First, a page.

For another retail example, let's talk about grocery stores, electronic shelf labels. They're still physically changed, right? You go out there every whenever you want to change prices of an item. You walk to where the item is and change your shelf labels. Those are going to be electronic. And so you can now do remote changes, so 'everyday low prices' will be remotely administered. You can just change the price whenever you want. These are examples of IoT that are going to happen. The infrastructure that allows you to bring this in, our access points are going to be IoT hubs, our switches are going to be IoT aggregators. What are typically called networking devices will become edge compute nodes. You will you will always sell servers for legacy applications. But these new applications are going to be embedded into the network fabric, and that's where we see the growth of a whole new generation of software.

How fast do partners have to get ready to sell this stuff?

This is happening now. Electronic shelf labels is happening now. The restaurant example I gave you is happening now. ... It's still early, I wouldn't say it's all past tense. But this is the opportunity. This is the this is what happened in 2008 when AWS came out and people all thought it was a hobbyist platform to go build software but look at where it is 10 years later. That's what's happening at the edge. IoT is happening and the faster you are to the opportunity, [the better]. We will obviously do our best to bring that to our customers and our partners, but it's really up to you to absorb it and embrace it and take it to the market.

With the advent of IoT and the edge and the massive amount of data that's going to be incorporated within organizations and enterprises over the next 10 years or so, it becomes difficult to discern the difference between the data you want and the data you don't need. Do you see organizations embedding analytics and these types of applications at the edge or do you see more companies investing in analytics platforms so they can get a quantity of scale of developing applications?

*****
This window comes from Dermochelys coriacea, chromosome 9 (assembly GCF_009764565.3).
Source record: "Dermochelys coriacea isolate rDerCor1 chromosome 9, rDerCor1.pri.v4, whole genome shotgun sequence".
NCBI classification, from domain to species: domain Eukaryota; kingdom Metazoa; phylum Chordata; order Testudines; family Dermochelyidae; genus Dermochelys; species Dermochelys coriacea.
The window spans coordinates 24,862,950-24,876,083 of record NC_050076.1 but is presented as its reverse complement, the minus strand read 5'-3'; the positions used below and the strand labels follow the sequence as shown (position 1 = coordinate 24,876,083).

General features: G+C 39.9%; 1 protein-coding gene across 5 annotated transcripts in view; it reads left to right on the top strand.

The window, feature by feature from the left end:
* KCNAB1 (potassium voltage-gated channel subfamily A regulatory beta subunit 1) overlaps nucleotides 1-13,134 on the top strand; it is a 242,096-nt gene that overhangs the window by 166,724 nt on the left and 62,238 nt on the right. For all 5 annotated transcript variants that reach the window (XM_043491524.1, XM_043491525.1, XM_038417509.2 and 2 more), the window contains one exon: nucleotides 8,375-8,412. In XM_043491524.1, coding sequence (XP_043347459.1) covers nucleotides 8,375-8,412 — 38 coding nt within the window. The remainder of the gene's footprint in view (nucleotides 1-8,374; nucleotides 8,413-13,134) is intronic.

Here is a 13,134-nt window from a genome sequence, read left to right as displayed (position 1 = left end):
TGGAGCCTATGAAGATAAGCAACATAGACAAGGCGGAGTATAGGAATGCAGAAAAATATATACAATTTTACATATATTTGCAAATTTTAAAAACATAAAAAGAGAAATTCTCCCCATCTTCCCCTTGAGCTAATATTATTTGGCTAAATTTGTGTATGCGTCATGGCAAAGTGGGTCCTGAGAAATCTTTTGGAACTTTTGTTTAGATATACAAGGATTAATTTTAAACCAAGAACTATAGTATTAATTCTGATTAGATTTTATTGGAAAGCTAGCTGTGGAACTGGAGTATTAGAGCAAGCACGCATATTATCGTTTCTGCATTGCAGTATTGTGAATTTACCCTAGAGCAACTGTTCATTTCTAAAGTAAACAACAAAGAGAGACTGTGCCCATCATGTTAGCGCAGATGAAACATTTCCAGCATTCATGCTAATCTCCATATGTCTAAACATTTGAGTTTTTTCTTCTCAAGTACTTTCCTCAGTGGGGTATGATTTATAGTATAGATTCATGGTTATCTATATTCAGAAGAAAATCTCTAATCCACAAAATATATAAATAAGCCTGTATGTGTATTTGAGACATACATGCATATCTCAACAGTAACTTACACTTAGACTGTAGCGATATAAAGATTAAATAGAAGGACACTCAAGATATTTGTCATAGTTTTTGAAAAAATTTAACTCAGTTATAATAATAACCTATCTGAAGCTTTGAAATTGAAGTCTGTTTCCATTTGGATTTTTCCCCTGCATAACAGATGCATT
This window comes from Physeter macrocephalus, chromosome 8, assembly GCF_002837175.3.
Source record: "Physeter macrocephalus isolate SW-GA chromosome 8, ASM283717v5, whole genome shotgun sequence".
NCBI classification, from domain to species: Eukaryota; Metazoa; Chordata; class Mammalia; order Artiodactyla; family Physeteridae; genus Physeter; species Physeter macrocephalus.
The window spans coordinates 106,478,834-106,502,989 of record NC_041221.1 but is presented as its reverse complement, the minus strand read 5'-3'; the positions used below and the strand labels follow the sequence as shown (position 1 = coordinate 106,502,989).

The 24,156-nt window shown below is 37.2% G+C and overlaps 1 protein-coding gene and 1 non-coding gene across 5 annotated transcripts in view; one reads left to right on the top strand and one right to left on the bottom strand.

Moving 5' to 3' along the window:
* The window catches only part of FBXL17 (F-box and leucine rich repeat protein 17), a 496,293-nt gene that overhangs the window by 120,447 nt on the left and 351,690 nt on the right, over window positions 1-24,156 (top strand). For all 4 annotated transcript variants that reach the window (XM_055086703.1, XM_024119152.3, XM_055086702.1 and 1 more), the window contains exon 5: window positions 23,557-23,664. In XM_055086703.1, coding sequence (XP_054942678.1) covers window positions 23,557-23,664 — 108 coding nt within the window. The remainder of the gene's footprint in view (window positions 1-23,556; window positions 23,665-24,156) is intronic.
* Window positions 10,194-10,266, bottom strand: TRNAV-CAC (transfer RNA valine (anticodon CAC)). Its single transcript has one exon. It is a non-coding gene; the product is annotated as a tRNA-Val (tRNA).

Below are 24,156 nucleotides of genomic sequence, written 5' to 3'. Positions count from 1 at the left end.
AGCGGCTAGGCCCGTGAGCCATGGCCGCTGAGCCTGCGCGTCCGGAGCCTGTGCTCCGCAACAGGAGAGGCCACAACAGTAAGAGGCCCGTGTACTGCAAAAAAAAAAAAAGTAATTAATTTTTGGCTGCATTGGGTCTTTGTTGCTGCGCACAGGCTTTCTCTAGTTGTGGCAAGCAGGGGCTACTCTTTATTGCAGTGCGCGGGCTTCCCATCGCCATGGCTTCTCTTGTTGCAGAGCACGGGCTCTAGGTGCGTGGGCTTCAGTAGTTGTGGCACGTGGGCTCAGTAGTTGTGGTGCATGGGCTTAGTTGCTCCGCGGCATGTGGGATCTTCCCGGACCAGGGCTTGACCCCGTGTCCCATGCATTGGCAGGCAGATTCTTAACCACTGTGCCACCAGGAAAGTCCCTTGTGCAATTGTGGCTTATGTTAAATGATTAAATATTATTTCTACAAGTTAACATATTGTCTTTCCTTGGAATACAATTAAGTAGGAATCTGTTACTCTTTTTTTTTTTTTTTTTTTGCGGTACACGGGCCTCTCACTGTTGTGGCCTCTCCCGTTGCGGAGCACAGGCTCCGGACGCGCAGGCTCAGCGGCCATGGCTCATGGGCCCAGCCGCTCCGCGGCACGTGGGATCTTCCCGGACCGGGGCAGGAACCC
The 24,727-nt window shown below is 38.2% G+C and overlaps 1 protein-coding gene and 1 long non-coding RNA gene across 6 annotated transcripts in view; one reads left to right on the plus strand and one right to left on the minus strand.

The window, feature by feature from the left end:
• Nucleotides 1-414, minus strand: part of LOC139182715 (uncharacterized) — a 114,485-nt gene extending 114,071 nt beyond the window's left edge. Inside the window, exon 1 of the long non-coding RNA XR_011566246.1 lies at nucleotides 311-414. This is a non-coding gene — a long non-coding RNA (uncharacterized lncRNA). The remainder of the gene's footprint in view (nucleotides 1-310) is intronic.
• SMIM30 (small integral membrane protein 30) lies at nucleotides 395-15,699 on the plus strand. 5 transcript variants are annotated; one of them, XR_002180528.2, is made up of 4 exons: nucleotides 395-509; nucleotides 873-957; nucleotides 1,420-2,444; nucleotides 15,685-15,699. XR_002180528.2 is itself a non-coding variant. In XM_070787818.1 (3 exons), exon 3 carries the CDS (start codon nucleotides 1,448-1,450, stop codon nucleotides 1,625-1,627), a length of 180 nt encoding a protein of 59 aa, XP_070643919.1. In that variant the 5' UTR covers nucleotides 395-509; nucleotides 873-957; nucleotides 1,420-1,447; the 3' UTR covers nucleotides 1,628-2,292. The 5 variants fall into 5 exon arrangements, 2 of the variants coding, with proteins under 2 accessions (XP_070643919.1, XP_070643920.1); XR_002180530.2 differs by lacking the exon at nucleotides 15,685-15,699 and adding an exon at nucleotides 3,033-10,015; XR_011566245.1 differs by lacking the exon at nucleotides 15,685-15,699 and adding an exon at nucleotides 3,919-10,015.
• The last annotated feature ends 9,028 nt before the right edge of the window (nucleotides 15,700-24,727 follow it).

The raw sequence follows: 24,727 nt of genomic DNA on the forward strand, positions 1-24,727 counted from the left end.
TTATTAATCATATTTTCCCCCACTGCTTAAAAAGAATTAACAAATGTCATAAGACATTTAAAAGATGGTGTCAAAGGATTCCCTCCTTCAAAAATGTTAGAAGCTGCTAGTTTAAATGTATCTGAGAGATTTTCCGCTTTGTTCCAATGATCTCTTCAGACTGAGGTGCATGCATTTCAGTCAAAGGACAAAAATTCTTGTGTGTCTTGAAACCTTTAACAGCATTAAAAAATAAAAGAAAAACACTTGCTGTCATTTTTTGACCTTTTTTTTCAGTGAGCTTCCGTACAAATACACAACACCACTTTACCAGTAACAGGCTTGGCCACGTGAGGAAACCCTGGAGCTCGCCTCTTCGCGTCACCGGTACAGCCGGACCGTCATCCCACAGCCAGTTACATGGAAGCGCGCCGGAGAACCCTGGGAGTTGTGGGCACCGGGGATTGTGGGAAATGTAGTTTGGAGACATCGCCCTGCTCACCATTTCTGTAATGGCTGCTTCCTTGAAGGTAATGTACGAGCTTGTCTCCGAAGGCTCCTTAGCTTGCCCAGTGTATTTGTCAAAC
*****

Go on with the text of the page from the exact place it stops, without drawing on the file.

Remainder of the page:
This is a very, very deep question. I think there was an explosion of creation of data lakes in the last, I would say, five years, a lot of customers implementing Hadoop and all kinds of architectures inside the data center to aggregate data and what they're finding is, 'Okay. I have all this data. What I'm going to do with it?' And there's not enough of the analysis tools as you mentioned, right? So they typically end up hiring data scientists in-house to make sense of the data that's there. But I think the next opportunity is analytics companies and analytics built into the products that are already coming up to give the dashboards the business value that the customer is looking for. So I think there's always going to be two camps. There's going to be a camp that's going to say, 'I'm going to have my own team of data scientists that go to go deep in my enterprise data and give me business value,' and then there's going to be the dashboard team, so to speak, where partners like you and vendors like us can crunch big data and give insights through dashboards so it's more ready to consume.

So it's not going away? It's going to be more of an application of applied analytics?

And delivered as a service. I think what they're finding is, 'I'm spending all this money on infrastructure, but I'm not getting the business value out of it. What I'd rather do is get the business value and you figure out how it all comes together.'

You made a decision from the beginning to really be multi-vendor. How big a danger as we make this Internet of Things transformation is lock-in? IoT lock-in?

I think lock-in is a massive issue in the infrastructure space, and I if you think about the current need to be relevant in the long term in the business and the market, lock-ins don't lead to them. The market is moving way too fast. Agility is the name of the game. A single vendor cannot do everything. It's just impossible. And so you have to foundationally embrace the idea that innovation has to happen in a crowd. Everybody has to come together, and value is going to be built over APIs and software. If you embrace that world multi-vendor has to be the DNA. Just like security has to be the DNA, the multi-vendor approach has to be in the DNA. Best of breed, the name of your conference, is in the DNA, right? So you have to think of what is best for that situation and maybe have the freedom to make that choice and then move forward. Anybody who's trying to lock the customer in, there is an allergic reaction to them from a customer base standpoint. They've experienced lock-ins of various types over the last few decades and they know fully well that they can't embrace the change that they need to embrace if they're locked into some platform. So I am seeing the rise of this API economy as the thing that breaks that, the rise of APIs and software that breaks that single-vendor proprietary lock-in and makes it more open.